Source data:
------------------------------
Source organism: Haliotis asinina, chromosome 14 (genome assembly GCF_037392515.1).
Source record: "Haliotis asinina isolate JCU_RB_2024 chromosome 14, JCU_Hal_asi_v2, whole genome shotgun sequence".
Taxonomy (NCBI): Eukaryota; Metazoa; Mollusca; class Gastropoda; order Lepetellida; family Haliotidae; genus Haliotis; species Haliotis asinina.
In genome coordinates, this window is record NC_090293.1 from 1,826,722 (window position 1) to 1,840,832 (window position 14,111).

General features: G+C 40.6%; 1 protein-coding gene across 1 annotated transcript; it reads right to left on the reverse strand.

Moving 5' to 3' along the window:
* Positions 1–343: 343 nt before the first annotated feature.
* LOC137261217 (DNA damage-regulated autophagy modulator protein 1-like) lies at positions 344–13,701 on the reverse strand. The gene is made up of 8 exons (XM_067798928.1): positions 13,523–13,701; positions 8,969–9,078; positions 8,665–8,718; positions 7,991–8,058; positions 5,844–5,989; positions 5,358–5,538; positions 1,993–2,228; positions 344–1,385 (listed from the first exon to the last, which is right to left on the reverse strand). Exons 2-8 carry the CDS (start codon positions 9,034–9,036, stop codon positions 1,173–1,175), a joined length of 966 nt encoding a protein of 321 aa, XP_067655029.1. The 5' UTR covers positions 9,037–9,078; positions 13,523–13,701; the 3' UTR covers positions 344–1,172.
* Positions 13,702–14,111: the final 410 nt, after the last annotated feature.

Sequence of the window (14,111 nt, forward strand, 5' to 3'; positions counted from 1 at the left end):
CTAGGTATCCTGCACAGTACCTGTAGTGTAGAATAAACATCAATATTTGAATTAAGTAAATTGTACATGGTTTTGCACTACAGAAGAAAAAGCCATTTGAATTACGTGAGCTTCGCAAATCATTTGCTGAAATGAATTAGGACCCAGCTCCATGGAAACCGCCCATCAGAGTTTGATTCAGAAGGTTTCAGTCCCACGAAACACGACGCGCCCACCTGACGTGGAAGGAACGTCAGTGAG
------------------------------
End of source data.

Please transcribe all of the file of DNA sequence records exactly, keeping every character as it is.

Source organism: Haliotis asinina, chromosome 14 (genome assembly GCF_037392515.1).
Source record: "Haliotis asinina isolate JCU_RB_2024 chromosome 14, JCU_Hal_asi_v2, whole genome shotgun sequence".
Taxonomy (NCBI): Eukaryota; Metazoa; Mollusca; class Gastropoda; order Lepetellida; family Haliotidae; genus Haliotis; species Haliotis asinina.
In genome coordinates, this window is record NC_090293.1 from 1,826,722 (window position 1) to 1,840,832 (window position 14,111).

General features: G+C 40.6%; 1 protein-coding gene across 1 annotated transcript; it reads right to left on the reverse strand.

Moving 5' to 3' along the window:
* Positions 1–343: 343 nt before the first annotated feature.
* LOC137261217 (DNA damage-regulated autophagy modulator protein 1-like) lies at positions 344–13,701 on the reverse strand. The gene is made up of 8 exons (XM_067798928.1): positions 13,523–13,701; positions 8,969–9,078; positions 8,665–8,718; positions 7,991–8,058; positions 5,844–5,989; positions 5,358–5,538; positions 1,993–2,228; positions 344–1,385 (listed from the first exon to the last, which is right to left on the reverse strand). Exons 2-8 carry the CDS (start codon positions 9,034–9,036, stop codon positions 1,173–1,175), a joined length of 966 nt encoding a protein of 321 aa, XP_067655029.1. The 5' UTR covers positions 9,037–9,078; positions 13,523–13,701; the 3' UTR covers positions 344–1,172.
* Positions 13,702–14,111: the final 410 nt, after the last annotated feature.

Sequence of the window (14,111 nt, forward strand, 5' to 3'; positions counted from 1 at the left end):
CTAGGTATCCTGCACAGTACCTGTAGTGTAGAATAAACATCAATATTTGAATTAAGTAAATTGTACATGGTTTTGCACTACAGAAGAAAAAGCCATTTGAATTACGTGAGCTTCGCAAATCATTTGCTGAAATGAATTAGGACCCAGCTCCATGGAAACCGCCCATCAGAGTTTGATTCAGAAGGTTTCAGTCCCACGAAACACGACGCGCCCACCTGACGTGGAAGGAACGTCAGTGAG